Unfortunately, James’ case file ends there. Perhaps his brother William arranged James’ stay in hospital and any later care, which could be why the Waifs and Strays Society didn’t create any more correspondence about the case. If we want to know more about how James got on, a search of the records of St Thomas’ Hospital might be able to give us the outcome of his treatment there.

Scarlet fever

One of the diseases we find mentioned in early children’s case files is scarlet fever. In some cases children who contracted the disease recovered and went on to find employment or to return to their families. Sadly, some were not so fortunate.

Alice was five years old in 1890 when her mother died of tuberculosis. Three years later, Alice’s father was admitted into Birmingham Infirmary with the same disease, being described as “in the last stage of consumption” (an old term for tuberculosis). One of Alice’s brothers was admitted into Birmingham Infirmary at the same time suffering from a brain tumour.

With no-one else to look after them, Alice and her remaining brother were sent to Birmingham Workhouse. It was then that an application was made for Alice to enter the care of The Children’s Society (then known as the Waifs and Strays Society).

At seven years of age, in 1893, Alice entered The Society’s new home for girls in Handsworth, Birmingham, known as the Calthorpe Home.

Medical certificates were completed for all children who entered The Society’s care. Alice was seen by the medical officer at Birmingham Infirmary before entering the Calthorpe Home and was described as having good general health. It appeared that Alice had escaped the tuberculosis that had afflicted her parents. Unfortunately, there were many other diseases that could prove fatal to children in the late Victorian era.

One of the questions that the medical certificates asked was if the children had previously had certain diseases, such as whooping cough, measles, small pox or scarlet fever. Alice’s certificate states that she had had whooping cough but none of the other diseases, meaning that she could be susceptible to them not having been vaccinated against them.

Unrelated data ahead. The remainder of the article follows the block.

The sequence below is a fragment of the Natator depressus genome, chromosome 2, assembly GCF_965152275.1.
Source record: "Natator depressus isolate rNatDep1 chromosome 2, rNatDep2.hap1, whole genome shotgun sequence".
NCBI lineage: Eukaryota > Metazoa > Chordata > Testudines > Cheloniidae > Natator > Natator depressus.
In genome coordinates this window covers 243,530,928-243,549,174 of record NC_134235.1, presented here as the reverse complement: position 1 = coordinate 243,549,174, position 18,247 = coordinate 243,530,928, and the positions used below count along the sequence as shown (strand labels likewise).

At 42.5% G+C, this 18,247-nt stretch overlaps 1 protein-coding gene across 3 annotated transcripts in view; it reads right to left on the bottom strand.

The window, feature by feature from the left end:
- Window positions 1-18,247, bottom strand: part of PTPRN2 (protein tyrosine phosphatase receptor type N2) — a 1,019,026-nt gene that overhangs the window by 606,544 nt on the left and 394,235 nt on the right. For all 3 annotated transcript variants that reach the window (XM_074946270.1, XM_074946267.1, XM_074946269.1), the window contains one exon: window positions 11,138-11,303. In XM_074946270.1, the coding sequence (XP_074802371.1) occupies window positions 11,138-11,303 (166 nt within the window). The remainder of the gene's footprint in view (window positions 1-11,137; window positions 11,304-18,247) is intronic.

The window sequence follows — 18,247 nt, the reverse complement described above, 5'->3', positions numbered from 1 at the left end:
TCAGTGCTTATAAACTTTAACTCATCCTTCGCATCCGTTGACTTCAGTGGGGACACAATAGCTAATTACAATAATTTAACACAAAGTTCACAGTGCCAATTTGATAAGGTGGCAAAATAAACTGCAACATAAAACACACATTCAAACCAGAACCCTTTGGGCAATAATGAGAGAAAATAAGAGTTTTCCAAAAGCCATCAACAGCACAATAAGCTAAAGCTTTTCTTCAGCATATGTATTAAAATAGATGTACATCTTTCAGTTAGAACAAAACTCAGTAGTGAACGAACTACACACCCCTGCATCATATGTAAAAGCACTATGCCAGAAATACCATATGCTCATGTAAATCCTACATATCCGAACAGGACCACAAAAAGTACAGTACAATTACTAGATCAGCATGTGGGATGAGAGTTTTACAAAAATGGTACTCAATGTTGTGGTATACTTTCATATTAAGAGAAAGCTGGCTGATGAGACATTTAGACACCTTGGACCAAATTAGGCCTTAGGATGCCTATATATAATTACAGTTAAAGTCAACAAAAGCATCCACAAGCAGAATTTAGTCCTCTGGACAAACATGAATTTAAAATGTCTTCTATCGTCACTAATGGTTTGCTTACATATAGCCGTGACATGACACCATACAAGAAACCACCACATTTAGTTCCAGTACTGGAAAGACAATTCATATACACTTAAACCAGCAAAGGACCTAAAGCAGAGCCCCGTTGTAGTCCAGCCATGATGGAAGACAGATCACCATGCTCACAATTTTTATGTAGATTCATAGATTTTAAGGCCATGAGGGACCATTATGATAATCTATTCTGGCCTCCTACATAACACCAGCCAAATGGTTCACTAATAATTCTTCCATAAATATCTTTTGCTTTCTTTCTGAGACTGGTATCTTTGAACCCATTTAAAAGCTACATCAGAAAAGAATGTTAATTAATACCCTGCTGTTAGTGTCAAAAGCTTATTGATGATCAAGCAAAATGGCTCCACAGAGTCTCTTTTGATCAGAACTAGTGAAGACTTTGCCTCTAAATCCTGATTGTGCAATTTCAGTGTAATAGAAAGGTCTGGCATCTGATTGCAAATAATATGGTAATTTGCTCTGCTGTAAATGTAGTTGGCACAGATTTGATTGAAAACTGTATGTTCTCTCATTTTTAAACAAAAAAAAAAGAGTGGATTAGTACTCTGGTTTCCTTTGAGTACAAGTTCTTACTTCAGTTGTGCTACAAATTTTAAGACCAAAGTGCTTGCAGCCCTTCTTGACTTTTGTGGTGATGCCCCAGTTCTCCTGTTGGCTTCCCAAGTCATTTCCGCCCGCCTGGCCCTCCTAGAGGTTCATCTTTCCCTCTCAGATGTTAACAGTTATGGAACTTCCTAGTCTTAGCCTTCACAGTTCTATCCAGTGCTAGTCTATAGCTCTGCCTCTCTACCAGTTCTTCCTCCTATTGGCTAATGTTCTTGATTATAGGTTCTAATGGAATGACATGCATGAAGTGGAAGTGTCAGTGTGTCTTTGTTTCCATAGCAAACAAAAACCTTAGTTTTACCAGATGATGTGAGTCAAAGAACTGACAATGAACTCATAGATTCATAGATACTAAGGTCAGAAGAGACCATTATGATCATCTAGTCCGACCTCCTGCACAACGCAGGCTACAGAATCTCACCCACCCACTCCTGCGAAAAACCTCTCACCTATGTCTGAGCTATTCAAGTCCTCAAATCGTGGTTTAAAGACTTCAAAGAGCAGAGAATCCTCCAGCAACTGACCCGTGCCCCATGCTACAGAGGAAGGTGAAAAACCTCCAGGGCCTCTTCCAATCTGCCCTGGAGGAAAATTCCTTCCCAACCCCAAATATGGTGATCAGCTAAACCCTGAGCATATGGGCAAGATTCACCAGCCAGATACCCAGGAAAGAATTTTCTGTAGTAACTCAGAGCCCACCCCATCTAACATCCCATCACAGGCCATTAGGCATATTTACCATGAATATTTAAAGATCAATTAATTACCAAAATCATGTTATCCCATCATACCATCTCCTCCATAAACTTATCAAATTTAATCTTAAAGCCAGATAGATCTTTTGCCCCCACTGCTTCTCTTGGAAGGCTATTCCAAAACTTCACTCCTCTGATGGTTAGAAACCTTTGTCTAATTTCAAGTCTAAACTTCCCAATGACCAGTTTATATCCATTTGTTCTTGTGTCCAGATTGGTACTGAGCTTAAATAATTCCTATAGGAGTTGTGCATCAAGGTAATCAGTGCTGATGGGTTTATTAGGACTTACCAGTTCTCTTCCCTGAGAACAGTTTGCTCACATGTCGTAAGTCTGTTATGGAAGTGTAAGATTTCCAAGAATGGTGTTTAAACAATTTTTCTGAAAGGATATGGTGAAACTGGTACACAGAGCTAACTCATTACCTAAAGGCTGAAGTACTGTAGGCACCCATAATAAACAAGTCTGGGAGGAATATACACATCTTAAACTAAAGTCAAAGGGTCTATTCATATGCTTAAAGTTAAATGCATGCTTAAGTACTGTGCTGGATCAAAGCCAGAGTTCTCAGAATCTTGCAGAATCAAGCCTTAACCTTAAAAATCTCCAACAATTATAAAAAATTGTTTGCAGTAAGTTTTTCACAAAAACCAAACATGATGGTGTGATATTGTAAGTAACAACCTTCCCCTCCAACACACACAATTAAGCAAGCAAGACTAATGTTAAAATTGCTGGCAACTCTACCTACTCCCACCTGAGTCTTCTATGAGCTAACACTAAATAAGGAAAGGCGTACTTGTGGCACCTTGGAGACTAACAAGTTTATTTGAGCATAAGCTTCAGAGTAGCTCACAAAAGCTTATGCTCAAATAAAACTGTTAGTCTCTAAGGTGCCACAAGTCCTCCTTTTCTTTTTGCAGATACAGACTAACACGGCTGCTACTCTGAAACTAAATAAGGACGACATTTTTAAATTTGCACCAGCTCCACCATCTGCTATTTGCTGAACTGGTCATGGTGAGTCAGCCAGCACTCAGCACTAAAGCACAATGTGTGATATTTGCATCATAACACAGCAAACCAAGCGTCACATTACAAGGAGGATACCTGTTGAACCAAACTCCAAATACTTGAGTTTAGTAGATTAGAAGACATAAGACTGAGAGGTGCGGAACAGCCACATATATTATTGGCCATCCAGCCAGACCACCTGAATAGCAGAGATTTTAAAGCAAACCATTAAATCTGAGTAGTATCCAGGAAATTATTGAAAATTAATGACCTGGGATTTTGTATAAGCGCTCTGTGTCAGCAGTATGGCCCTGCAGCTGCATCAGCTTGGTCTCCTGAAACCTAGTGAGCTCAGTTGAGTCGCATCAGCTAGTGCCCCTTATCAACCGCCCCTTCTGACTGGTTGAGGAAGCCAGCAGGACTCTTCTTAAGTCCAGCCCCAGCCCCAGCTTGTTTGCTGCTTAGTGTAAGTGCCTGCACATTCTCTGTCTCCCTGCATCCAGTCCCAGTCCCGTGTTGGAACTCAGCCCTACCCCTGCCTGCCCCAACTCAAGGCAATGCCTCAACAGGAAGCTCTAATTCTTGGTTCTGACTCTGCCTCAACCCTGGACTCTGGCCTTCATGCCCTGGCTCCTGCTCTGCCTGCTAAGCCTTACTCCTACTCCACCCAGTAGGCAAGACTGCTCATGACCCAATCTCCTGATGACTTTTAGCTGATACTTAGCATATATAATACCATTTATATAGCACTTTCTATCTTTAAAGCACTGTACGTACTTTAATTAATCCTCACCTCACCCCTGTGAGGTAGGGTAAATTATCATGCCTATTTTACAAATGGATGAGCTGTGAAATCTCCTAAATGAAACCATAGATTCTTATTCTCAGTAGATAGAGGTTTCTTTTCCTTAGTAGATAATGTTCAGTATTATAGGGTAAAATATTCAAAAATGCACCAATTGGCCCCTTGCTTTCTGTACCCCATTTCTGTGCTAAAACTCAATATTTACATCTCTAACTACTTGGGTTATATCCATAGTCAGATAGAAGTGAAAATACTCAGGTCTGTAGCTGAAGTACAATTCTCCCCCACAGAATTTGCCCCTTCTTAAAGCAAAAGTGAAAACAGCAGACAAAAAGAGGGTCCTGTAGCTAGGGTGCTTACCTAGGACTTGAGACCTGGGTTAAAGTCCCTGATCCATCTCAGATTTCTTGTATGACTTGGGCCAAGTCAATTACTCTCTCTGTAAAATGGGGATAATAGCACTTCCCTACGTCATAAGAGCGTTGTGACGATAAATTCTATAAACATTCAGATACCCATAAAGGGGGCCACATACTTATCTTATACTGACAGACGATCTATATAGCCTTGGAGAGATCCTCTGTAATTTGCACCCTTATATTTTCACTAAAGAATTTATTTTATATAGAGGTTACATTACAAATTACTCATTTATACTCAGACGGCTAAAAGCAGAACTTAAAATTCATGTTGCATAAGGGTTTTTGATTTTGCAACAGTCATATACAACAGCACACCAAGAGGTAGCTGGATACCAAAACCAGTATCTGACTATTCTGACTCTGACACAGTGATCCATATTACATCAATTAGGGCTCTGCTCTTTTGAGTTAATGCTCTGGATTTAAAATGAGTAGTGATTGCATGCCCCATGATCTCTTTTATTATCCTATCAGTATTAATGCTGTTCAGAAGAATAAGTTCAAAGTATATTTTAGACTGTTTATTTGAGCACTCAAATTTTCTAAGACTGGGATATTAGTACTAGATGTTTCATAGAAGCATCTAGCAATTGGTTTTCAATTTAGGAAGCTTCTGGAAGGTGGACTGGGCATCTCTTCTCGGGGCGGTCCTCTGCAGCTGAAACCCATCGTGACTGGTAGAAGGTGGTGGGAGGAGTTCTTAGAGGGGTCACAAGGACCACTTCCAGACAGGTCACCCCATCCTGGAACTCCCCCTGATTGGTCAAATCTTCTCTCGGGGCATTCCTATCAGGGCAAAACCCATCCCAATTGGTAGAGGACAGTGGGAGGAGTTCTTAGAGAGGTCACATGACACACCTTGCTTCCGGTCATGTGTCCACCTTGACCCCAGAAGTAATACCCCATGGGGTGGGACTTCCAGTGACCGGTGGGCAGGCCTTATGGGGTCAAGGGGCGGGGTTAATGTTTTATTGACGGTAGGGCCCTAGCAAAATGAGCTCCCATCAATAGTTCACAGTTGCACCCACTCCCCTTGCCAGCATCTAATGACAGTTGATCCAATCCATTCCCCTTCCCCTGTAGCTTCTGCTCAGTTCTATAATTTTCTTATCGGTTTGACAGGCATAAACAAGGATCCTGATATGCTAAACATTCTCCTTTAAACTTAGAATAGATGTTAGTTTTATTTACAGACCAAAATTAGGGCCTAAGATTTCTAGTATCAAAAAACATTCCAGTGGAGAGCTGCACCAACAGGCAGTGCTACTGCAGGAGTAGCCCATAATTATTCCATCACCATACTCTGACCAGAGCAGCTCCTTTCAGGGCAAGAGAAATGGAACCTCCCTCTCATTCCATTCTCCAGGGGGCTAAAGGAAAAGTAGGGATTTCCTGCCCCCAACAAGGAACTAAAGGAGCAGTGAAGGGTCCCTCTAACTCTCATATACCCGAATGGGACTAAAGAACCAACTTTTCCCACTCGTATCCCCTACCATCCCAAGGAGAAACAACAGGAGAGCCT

The next we hear of Alice is in 1900, when she would have been fourteen years old. The letter from Handsworth is below.

Letter from case file 3916, about the child's death from scarlet fever, 1900

[…] Alice [surname], one of
the first girls to enter the Home
6 1/2 years ago, died last week,
of scarlet fever & complications
at the Fever Hospital. It
is a great shock, as it was
not at all expected & she was
up & convalescent till Monday
when internal haemorrhage
set in & she died on Tuesday

There is no further correspondence about Alice’s illness in her file so it is not possible to know how long she had suffered from the disease or when she had gone to the Fever Hospital. What is clear is that her death from the disease was sudden and unexpected.

The fact that The Society’s medical certificates asked if the children had ever had scarlet fever shows that the disease was a common and a contagious one. Perhaps other children at the Calthorpe Home fell ill at the same time, although we won’t know without further research.

It would appear, then, that Alice’s brief life was beset by illness; both hers and her family’s. We can only hope that her years in the Calthorpe Home before she fell ill had been happy ones.

What medicines do you remember?

In previous posts, I’ve mentioned treatments and medicines that aren’t so commonly used any more although they were very popular in their time. If you can remember any of these, or would like to tell us about any other common medicines or treatments that you can remember, please let us know in the comments section below.